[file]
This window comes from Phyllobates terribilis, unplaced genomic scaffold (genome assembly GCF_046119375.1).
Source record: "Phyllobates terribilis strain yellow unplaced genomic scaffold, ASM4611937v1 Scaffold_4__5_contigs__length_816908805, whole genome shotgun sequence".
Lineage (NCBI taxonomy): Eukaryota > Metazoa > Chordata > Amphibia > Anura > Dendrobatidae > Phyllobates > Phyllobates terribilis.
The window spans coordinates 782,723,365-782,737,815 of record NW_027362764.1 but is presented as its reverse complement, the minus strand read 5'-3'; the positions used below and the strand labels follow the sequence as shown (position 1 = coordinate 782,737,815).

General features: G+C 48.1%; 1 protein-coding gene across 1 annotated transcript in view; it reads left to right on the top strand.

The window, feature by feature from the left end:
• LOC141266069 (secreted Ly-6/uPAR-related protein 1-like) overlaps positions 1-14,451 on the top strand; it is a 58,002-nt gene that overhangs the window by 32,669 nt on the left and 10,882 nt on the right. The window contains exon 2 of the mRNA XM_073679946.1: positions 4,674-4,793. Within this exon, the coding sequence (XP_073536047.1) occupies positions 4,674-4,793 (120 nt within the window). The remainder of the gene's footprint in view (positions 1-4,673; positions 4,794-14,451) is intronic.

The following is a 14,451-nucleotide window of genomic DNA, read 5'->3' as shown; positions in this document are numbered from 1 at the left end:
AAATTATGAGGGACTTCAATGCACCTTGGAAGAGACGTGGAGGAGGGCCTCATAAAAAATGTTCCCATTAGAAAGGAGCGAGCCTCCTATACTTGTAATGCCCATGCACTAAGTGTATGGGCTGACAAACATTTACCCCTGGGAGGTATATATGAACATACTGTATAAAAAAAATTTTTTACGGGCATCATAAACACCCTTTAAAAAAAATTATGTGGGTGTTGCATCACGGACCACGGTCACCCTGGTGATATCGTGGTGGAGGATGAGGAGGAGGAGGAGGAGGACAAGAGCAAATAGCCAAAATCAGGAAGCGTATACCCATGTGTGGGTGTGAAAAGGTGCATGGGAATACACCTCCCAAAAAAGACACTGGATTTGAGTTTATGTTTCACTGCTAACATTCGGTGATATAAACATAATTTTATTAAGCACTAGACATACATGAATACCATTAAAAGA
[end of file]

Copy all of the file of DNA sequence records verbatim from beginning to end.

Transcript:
This window comes from Phyllobates terribilis, unplaced genomic scaffold (genome assembly GCF_046119375.1).
Source record: "Phyllobates terribilis strain yellow unplaced genomic scaffold, ASM4611937v1 Scaffold_4__5_contigs__length_816908805, whole genome shotgun sequence".
Lineage (NCBI taxonomy): Eukaryota > Metazoa > Chordata > Amphibia > Anura > Dendrobatidae > Phyllobates > Phyllobates terribilis.
The window spans coordinates 782,723,365-782,737,815 of record NW_027362764.1 but is presented as its reverse complement, the minus strand read 5'-3'; the positions used below and the strand labels follow the sequence as shown (position 1 = coordinate 782,737,815).

General features: G+C 48.1%; 1 protein-coding gene across 1 annotated transcript in view; it reads left to right on the top strand.

The window, feature by feature from the left end:
• LOC141266069 (secreted Ly-6/uPAR-related protein 1-like) overlaps positions 1-14,451 on the top strand; it is a 58,002-nt gene that overhangs the window by 32,669 nt on the left and 10,882 nt on the right. The window contains exon 2 of the mRNA XM_073679946.1: positions 4,674-4,793. Within this exon, the coding sequence (XP_073536047.1) occupies positions 4,674-4,793 (120 nt within the window). The remainder of the gene's footprint in view (positions 1-4,673; positions 4,794-14,451) is intronic.

The following is a 14,451-nucleotide window of genomic DNA, read 5'->3' as shown; positions in this document are numbered from 1 at the left end:
AAATTATGAGGGACTTCAATGCACCTTGGAAGAGACGTGGAGGAGGGCCTCATAAAAAATGTTCCCATTAGAAAGGAGCGAGCCTCCTATACTTGTAATGCCCATGCACTAAGTGTATGGGCTGACAAACATTTACCCCTGGGAGGTATATATGAACATACTGTATAAAAAAAATTTTTTACGGGCATCATAAACACCCTTTAAAAAAAATTATGTGGGTGTTGCATCACGGACCACGGTCACCCTGGTGATATCGTGGTGGAGGATGAGGAGGAGGAGGAGGAGGACAAGAGCAAATAGCCAAAATCAGGAAGCGTATACCCATGTGTGGGTGTGAAAAGGTGCATGGGAATACACCTCCCAAAAAAGACACTGGATTTGAGTTTATGTTTCACTGCTAACATTCGGTGATATAAACATAATTTTATTAAGCACTAGACATACATGAATACCATTAAAAGA